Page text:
The subtitle of this post should be: “The day I realized I sometimes teach writing differently than my fellow teachers.” Because after the moment described below, I started to notice my strategies and think through how to smooth the connections between the fiction students were doing with me and their general classroom writing.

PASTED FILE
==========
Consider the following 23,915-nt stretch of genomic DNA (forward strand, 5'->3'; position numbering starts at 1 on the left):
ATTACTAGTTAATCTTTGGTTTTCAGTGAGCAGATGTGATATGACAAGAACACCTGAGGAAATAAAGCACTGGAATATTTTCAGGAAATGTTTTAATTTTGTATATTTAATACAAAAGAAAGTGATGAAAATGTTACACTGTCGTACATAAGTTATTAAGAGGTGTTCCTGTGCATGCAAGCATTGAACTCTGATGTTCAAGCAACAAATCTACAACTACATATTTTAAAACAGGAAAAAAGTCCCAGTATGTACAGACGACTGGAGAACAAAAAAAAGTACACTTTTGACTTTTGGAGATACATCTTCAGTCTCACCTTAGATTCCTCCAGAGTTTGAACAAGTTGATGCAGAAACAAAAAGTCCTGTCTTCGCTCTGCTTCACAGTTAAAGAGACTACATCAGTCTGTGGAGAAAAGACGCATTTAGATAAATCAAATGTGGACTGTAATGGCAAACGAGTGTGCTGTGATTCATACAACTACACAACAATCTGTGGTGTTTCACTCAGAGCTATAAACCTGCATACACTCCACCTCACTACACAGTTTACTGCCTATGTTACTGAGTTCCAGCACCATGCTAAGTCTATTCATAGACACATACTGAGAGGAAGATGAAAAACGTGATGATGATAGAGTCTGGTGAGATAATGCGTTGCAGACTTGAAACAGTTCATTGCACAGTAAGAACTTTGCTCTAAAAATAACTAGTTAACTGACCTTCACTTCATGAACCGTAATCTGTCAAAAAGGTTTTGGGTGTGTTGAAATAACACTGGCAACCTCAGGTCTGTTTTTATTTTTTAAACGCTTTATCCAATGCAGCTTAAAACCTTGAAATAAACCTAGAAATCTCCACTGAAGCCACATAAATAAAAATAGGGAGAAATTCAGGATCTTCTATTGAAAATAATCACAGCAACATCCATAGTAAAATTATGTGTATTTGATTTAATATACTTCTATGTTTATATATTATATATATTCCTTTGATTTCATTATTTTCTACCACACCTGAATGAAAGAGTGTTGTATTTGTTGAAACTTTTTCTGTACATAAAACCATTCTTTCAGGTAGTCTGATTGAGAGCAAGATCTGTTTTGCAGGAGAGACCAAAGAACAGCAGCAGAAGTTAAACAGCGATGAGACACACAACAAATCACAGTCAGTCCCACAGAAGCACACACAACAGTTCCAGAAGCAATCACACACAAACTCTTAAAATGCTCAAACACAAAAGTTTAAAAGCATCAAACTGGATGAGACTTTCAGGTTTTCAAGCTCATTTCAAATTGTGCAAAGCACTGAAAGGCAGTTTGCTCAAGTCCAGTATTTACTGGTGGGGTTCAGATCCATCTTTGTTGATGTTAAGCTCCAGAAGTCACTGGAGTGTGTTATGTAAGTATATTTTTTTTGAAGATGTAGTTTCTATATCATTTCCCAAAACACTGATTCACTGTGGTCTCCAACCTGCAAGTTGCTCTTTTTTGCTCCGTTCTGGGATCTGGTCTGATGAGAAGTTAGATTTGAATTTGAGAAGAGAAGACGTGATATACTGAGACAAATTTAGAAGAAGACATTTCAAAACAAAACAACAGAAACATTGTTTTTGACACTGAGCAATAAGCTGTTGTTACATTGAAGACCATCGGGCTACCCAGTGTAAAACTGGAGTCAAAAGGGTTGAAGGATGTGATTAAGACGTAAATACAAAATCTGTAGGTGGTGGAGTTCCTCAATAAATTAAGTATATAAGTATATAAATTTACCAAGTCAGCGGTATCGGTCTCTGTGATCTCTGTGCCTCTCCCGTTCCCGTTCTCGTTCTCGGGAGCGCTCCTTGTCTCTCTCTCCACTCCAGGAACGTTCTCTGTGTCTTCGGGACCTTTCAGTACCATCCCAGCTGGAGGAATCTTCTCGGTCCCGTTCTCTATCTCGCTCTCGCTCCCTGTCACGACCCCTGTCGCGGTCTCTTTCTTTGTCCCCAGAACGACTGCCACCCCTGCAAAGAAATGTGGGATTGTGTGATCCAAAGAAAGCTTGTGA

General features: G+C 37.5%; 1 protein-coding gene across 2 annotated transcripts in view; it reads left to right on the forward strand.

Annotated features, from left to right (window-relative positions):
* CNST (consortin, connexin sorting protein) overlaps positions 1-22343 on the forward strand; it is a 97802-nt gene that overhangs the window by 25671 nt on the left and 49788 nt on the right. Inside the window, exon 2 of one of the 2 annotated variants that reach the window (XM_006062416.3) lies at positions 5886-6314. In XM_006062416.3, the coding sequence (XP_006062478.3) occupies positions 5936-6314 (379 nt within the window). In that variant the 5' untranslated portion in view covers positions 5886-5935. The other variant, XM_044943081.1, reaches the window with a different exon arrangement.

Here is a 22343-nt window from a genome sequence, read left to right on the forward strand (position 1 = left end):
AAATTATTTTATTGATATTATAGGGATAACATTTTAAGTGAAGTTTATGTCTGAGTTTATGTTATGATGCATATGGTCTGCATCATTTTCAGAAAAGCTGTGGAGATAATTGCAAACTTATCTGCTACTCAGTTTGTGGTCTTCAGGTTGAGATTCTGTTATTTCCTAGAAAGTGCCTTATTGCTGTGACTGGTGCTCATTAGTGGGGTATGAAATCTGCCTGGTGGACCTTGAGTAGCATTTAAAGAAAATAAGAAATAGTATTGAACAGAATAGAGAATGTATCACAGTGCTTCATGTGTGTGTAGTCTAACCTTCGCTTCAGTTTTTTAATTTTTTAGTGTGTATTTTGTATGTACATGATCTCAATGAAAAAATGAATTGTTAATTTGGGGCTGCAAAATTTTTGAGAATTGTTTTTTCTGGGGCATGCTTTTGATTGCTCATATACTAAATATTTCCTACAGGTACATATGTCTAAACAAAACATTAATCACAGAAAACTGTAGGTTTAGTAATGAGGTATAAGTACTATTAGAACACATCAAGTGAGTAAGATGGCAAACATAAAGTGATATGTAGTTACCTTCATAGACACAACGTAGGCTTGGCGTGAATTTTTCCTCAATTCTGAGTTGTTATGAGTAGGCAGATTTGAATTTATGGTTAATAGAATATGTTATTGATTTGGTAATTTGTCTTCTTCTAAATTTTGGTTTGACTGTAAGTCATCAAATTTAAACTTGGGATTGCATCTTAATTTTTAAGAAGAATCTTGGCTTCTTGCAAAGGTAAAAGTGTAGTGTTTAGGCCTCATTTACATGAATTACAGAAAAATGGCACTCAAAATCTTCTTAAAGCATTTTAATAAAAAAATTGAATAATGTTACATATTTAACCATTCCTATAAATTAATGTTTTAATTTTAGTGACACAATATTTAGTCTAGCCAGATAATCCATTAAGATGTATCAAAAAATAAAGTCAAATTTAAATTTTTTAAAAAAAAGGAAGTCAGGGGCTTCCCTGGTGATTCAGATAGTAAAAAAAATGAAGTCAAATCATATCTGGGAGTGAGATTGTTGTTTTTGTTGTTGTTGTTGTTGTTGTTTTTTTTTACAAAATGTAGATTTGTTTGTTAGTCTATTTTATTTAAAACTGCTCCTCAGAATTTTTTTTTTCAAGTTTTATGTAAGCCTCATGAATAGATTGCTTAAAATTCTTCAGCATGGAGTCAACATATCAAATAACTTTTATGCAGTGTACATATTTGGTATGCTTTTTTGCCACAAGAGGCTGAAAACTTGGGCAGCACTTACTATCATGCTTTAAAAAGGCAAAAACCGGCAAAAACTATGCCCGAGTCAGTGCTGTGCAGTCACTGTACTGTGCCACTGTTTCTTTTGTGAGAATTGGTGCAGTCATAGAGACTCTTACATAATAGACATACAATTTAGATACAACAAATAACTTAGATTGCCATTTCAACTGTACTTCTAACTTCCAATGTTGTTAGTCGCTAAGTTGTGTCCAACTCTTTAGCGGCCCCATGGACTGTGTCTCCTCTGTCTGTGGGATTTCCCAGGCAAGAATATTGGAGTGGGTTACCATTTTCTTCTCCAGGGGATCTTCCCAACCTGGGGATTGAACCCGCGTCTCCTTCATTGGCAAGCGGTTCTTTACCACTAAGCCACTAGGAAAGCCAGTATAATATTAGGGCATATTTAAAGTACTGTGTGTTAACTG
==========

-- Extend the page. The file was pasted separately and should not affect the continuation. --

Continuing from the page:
I was so excited to begin working with a group of 6th grade writers. We’d had several good writing sessions together, getting into tropes and the fun of genre fiction. And then I casually mentioned dialogue and dialogue tags, the most common being, “said.” A super nice kid looked me straight in the face and uttered the haunting words, “But our teacher told us said is dead.” I shouldn’t have been shocked. I know about the “word graveyards” some teachers post. But ‘said’? So I showed the students an excellent short video that explains why ‘said’ is useful, along with other helpful dialogue tips and also gave them links to additional articles about why said is better than ‘growled’ or ‘screeched’ or ‘whined’ , etc. The students weren’t the ones I needed to convince though. It was the teachers…who were kind and receptive to the idea that professional writers approach writing dialogue differently. And, thankfully, they were willing to work with me.